Learning Technologies 2018: in search of some technology education


The Learning Technologies Conference is a paradox. This year’s keynote speaker, Rohit Talwar, kicked off the conference by talking about how artificial intelligence is and will be dramatically changing how we work. This technology represents new ways of doing things and is a big, disruptive leap forward for organisations.

Following that session I walked into a case study session in which three L&D managers shared how elearning had helped them ‘transform’ their face to face training.

My view of the conference is skewed by the sessions I chose to attend, but those sessions told me this: that most organisations use technology for learning that lags way behind what technology can now offer.

This year the conference was not the place to go to be educated about how new technologies are being used in learning. It was the place go to get a sense of what the future looks like – without examples of corporate learning use cases – and how organisations are currently using learning technologies, which mostly lags behind what technologies can now achieve.

There was a real discrepancy between what was on offer upstairs and what was on offer downstairs – the conference is on level three at London’s Olympia, the exhibition on level one. For example, why was there no mention of xAPI in the conference when there was a session on evaluation upstairs? You had to go downstairs to the exhibition hall to learn about how vendors and organisations are using that piece of technology.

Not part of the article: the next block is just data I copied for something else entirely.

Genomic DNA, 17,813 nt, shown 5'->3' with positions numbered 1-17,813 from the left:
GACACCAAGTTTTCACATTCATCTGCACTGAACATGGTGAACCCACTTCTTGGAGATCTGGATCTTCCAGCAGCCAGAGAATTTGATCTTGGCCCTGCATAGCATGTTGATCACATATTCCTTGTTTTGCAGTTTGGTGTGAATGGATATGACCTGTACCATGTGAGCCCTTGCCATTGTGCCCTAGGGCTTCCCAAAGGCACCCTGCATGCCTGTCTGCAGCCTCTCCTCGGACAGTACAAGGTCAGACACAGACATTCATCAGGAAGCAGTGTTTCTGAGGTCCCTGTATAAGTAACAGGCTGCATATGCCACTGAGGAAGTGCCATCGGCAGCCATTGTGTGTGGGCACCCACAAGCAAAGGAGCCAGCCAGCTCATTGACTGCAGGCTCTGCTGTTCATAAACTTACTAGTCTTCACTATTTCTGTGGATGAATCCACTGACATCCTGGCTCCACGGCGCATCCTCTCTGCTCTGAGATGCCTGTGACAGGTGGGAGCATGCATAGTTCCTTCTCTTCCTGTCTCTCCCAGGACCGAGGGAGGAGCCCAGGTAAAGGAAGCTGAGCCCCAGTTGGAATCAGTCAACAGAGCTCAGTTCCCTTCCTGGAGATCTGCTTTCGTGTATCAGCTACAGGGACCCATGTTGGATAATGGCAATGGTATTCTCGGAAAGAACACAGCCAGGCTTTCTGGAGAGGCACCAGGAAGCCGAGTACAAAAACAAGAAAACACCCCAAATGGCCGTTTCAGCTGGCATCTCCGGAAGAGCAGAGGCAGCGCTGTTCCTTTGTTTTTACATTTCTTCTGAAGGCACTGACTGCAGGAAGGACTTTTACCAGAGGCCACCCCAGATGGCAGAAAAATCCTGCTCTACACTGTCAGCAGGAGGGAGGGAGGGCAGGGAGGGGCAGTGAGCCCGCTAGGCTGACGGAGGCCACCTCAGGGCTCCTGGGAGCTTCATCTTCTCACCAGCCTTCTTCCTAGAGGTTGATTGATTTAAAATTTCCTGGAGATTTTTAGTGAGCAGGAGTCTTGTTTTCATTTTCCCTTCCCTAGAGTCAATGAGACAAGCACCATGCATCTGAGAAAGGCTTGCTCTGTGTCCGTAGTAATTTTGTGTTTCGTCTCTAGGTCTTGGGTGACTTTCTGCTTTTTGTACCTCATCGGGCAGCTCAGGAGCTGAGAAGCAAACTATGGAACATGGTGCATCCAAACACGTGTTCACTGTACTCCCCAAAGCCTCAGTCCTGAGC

In one talk upstairs, there was mention of using gig workers to help deliver alternative learning solutions. Downstairs, you could see a gig platform for digital learning. Other technologies such as artificial intelligence and virtual reality were also on show downstairs.

This year, the conference provided tips on getting better at the fundamentals – designing for the user, looking at the role of culture, how to do better video, how to be a better learner and so on.

In showcasing the newest applications, the exhibition this year provided a necessary educational experience. Talwar told me after his speech that one of the roles of L&D is to understand what technologies are capable of and how they could make the most of them. “To me, digital literacy is now about understanding the technologies and the science that’s shaping our future. You don’t have to understand the details of how an AI algorithm works, but you need to understand what it’s capable of. And you need to understand how it changes our world when we can process that much data at that kind of speed. It changes the whole way we think, the way we do things. It enabled things that we would never have been able to do in the past with just human labour.”

The problem with the exhibition is that it is not set up to be an educational experience – it is set up for selling. And herein lies the challenge: L&D needs better insights into the technologies on offer. That’s a challenge for conference organisers and it’s also a challenge for vendors because this is not about selling. This is about learning and understanding what technology fits with your organisation.








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